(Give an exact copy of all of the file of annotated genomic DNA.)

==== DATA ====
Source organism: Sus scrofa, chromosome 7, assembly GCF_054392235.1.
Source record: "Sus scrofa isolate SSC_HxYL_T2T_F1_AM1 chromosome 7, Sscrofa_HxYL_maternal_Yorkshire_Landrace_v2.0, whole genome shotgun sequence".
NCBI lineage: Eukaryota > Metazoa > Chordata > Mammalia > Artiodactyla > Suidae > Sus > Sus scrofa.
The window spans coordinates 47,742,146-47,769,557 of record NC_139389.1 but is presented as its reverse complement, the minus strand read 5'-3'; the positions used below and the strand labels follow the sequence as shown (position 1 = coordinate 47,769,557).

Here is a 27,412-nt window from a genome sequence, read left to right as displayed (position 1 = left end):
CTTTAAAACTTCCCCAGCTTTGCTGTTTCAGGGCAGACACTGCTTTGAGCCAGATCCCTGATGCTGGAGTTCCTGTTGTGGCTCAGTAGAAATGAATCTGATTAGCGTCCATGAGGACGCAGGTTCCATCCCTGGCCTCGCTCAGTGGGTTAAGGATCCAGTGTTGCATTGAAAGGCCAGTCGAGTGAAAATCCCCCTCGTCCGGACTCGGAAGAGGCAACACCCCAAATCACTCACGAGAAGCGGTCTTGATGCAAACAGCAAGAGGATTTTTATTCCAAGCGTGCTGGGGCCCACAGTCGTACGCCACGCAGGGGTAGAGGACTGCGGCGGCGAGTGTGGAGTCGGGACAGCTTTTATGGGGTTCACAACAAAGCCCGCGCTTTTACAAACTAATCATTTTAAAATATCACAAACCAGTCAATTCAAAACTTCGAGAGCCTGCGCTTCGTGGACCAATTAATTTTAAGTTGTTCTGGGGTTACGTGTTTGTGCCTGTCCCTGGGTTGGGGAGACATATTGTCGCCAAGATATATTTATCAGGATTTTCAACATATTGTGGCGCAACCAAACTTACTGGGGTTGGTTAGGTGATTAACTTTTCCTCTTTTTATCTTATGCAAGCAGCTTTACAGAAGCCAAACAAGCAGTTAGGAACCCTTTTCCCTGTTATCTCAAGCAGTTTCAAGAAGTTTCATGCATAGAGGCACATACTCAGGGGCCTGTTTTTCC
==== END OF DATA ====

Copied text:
Source organism: Sus scrofa, chromosome 7, assembly GCF_054392235.1.
Source record: "Sus scrofa isolate SSC_HxYL_T2T_F1_AM1 chromosome 7, Sscrofa_HxYL_maternal_Yorkshire_Landrace_v2.0, whole genome shotgun sequence".
NCBI lineage: Eukaryota > Metazoa > Chordata > Mammalia > Artiodactyla > Suidae > Sus > Sus scrofa.
The window spans coordinates 47,742,146-47,769,557 of record NC_139389.1 but is presented as its reverse complement, the minus strand read 5'-3'; the positions used below and the strand labels follow the sequence as shown (position 1 = coordinate 47,769,557).

Here is a 27,412-nt window from a genome sequence, read left to right as displayed (position 1 = left end):
CTTTAAAACTTCCCCAGCTTTGCTGTTTCAGGGCAGACACTGCTTTGAGCCAGATCCCTGATGCTGGAGTTCCTGTTGTGGCTCAGTAGAAATGAATCTGATTAGCGTCCATGAGGACGCAGGTTCCATCCCTGGCCTCGCTCAGTGGGTTAAGGATCCAGTGTTGCATTGAAAGGCCAGTCGAGTGAAAATCCCCCTCGTCCGGACTCGGAAGAGGCAACACCCCAAATCACTCACGAGAAGCGGTCTTGATGCAAACAGCAAGAGGATTTTTATTCCAAGCGTGCTGGGGCCCACAGTCGTACGCCACGCAGGGGTAGAGGACTGCGGCGGCGAGTGTGGAGTCGGGACAGCTTTTATGGGGTTCACAACAAAGCCCGCGCTTTTACAAACTAATCATTTTAAAATATCACAAACCAGTCAATTCAAAACTTCGAGAGCCTGCGCTTCGTGGACCAATTAATTTTAAGTTGTTCTGGGGTTACGTGTTTGTGCCTGTCCCTGGGTTGGGGAGACATATTGTCGCCAAGATATATTTATCAGGATTTTCAACATATTGTGGCGCAACCAAACTTACTGGGGTTGGTTAGGTGATTAACTTTTCCTCTTTTTATCTTATGCAAGCAGCTTTACAGAAGCCAAACAAGCAGTTAGGAACCCTTTTCCCTGTTATCTCAAGCAGTTTCAAGAAGTTTCATGCATAGAGGCACATACTCAGGGGCCTGTTTTTCC